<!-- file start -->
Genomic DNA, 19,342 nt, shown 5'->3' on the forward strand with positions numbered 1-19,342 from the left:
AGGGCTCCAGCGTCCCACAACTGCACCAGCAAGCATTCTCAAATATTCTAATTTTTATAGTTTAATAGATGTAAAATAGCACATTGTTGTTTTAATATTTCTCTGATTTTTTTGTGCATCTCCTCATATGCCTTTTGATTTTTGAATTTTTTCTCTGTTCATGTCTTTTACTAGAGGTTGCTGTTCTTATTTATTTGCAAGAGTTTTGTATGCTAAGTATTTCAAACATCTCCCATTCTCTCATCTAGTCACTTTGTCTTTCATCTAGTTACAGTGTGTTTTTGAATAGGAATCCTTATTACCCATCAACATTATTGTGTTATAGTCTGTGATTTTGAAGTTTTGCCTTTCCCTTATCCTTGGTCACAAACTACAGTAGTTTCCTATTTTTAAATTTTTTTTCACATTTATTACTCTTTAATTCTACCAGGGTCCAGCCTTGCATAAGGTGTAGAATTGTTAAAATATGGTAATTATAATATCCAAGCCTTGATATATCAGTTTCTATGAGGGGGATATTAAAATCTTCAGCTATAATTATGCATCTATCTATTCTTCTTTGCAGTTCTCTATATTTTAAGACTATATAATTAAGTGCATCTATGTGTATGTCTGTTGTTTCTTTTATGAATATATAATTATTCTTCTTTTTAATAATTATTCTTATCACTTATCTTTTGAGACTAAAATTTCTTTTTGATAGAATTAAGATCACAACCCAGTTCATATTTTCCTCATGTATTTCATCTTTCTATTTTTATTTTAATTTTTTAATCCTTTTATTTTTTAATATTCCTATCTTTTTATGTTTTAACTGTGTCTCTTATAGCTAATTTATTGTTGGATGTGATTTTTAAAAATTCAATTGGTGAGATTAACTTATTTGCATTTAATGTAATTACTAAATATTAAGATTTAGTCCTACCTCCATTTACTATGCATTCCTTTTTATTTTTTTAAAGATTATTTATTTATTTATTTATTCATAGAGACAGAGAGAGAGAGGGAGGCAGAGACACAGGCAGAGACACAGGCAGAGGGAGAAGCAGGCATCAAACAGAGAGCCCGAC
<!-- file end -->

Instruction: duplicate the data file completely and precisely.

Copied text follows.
Genomic DNA, 19,342 nt, shown 5'->3' on the forward strand with positions numbered 1-19,342 from the left:
AGGGCTCCAGCGTCCCACAACTGCACCAGCAAGCATTCTCAAATATTCTAATTTTTATAGTTTAATAGATGTAAAATAGCACATTGTTGTTTTAATATTTCTCTGATTTTTTTGTGCATCTCCTCATATGCCTTTTGATTTTTGAATTTTTTCTCTGTTCATGTCTTTTACTAGAGGTTGCTGTTCTTATTTATTTGCAAGAGTTTTGTATGCTAAGTATTTCAAACATCTCCCATTCTCTCATCTAGTCACTTTGTCTTTCATCTAGTTACAGTGTGTTTTTGAATAGGAATCCTTATTACCCATCAACATTATTGTGTTATAGTCTGTGATTTTGAAGTTTTGCCTTTCCCTTATCCTTGGTCACAAACTACAGTAGTTTCCTATTTTTAAATTTTTTTTCACATTTATTACTCTTTAATTCTACCAGGGTCCAGCCTTGCATAAGGTGTAGAATTGTTAAAATATGGTAATTATAATATCCAAGCCTTGATATATCAGTTTCTATGAGGGGGATATTAAAATCTTCAGCTATAATTATGCATCTATCTATTCTTCTTTGCAGTTCTCTATATTTTAAGACTATATAATTAAGTGCATCTATGTGTATGTCTGTTGTTTCTTTTATGAATATATAATTATTCTTCTTTTTAATAATTATTCTTATCACTTATCTTTTGAGACTAAAATTTCTTTTTGATAGAATTAAGATCACAACCCAGTTCATATTTTCCTCATGTATTTCATCTTTCTATTTTTATTTTAATTTTTTAATCCTTTTATTTTTTAATATTCCTATCTTTTTATGTTTTAACTGTGTCTCTTATAGCTAATTTATTGTTGGATGTGATTTTTAAAAATTCAATTGGTGAGATTAACTTATTTGCATTTAATGTAATTACTAAATATTAAGATTTAGTCCTACCTCCATTTACTATGCATTCCTTTTTATTTTTTTAAAGATTATTTATTTATTTATTTATTCATAGAGACAGAGAGAGAGAGGGAGGCAGAGACACAGGCAGAGACACAGGCAGAGGGAGAAGCAGGCATCAAACAGAGAGCCCGAC